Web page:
As Inktober continues, artists, everyone should push themselves to participate without pushing their boundaries


Olivia Childress

As we move through October, we are reminded of all that comes with this time of year: pumpkin spice, scary movies and changing leaves to name a few. However, if you are a frequenter of the art hallways like myself, you know that October brings one of the year’s greatest challenges: Inktober. For the uninitiated, Inktober is a challenge to draw following a prompt each day during the month of October. Though there are no strict guidelines to artists’ drawings, most artists comply with the namesake and create 31 pen-and-ink drawings to go with each daily prompt.


Sounds simple, right? To some, maybe. But I, as well as many others, dread the coming of the first day of October. Keeping with the challenge becomes a daily task, and it is far too easy to fall behind. I believe a lot of this has to do with the pressure of perfection. 


On top of the stress of keeping up, the materials of pen and ink can be daunting for most artists. The materials themselves force you to accept the permanence of mark making. Many artists who specialize in creating with pencil, paint or digital media can have a difficult time adjusting to not being able to cover up mistakes or simply blend them out. It is not uncommon for this to stop artists in their tracks and turn them away from the challenge.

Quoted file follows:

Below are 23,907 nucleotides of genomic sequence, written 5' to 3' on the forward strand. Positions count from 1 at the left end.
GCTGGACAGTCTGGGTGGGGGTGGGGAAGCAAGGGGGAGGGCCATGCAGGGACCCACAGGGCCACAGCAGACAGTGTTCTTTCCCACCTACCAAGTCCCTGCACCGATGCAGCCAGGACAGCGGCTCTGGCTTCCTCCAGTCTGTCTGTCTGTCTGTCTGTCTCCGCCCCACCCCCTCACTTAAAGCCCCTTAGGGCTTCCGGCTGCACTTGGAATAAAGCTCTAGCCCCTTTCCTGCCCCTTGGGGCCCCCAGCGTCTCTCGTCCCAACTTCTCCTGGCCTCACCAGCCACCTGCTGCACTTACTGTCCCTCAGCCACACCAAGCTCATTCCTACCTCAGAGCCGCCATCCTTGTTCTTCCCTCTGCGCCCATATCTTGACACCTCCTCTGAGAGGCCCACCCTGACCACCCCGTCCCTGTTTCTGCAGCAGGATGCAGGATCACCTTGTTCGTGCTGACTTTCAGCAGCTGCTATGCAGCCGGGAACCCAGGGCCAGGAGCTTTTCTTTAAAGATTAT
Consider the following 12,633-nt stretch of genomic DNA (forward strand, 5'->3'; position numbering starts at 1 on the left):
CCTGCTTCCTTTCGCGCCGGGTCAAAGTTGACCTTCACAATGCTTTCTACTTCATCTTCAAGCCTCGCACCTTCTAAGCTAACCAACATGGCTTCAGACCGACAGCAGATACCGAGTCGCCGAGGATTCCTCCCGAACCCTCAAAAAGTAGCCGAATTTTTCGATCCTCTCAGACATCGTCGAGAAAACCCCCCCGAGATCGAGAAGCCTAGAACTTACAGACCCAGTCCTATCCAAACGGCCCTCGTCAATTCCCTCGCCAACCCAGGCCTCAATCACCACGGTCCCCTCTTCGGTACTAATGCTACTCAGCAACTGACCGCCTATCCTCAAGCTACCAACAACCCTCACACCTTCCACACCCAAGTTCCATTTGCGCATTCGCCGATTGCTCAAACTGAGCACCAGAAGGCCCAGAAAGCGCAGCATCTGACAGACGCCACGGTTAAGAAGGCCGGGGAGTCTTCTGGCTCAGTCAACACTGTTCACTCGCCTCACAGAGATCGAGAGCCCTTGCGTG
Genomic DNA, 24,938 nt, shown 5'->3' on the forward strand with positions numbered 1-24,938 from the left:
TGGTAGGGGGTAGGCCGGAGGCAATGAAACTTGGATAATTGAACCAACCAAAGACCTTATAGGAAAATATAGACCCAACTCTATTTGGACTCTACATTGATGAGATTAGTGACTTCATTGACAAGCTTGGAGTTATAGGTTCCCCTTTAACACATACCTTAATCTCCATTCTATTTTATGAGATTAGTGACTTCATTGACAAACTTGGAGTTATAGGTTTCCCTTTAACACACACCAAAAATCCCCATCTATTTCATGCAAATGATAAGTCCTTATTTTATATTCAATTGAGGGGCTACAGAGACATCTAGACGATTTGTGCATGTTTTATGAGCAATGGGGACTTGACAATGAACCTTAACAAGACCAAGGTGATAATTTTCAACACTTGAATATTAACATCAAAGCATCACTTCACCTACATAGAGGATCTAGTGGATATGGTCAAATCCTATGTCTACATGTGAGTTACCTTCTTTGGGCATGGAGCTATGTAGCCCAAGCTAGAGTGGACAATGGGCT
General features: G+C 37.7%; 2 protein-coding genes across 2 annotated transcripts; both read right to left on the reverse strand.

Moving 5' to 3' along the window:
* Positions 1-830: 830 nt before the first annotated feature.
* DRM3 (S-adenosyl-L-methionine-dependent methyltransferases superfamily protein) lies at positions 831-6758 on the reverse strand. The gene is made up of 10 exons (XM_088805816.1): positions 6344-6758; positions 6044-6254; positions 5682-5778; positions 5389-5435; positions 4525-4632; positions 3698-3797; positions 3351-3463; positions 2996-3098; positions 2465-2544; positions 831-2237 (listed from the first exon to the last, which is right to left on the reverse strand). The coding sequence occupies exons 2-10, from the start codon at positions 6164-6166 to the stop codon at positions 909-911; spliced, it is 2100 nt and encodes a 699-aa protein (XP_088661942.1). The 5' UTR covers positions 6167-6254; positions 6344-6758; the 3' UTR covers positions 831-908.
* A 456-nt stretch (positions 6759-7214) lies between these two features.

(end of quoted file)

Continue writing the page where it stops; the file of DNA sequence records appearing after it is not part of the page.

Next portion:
Inktober should be a time for artists to exercise their creativity and push themselves even in the face of difficulties. However, it is not always advertised as such. Instead of a fun activity to participate in when you can, as a way to get your creativity flowing and create just for the sake of it, I’ve seen Inktober morph into a task that forces artists to create full-scale works of art every day. This creates the Inktober burnout that so many artists know so well.


This year, as each day of the month passes, I am trying to turn away from this mindset and I hope you will join me, artist or otherwise. Push yourself to keep drawing and keep creating, and do not forget to give yourself grace when it gets tough. Do not pressure yourself to create showstopping art every day; use this month to be creative with your portrayal of prompts, to think outside of the box, and to just keep practicing. Not every day will be perfect, but perfection is not the goal. Happy Inktober, and keep drawing!

The views in this column do not necessarily reflect the views of the HiLite staff. Reach Olivia Childress at [email protected] Read more of her works here.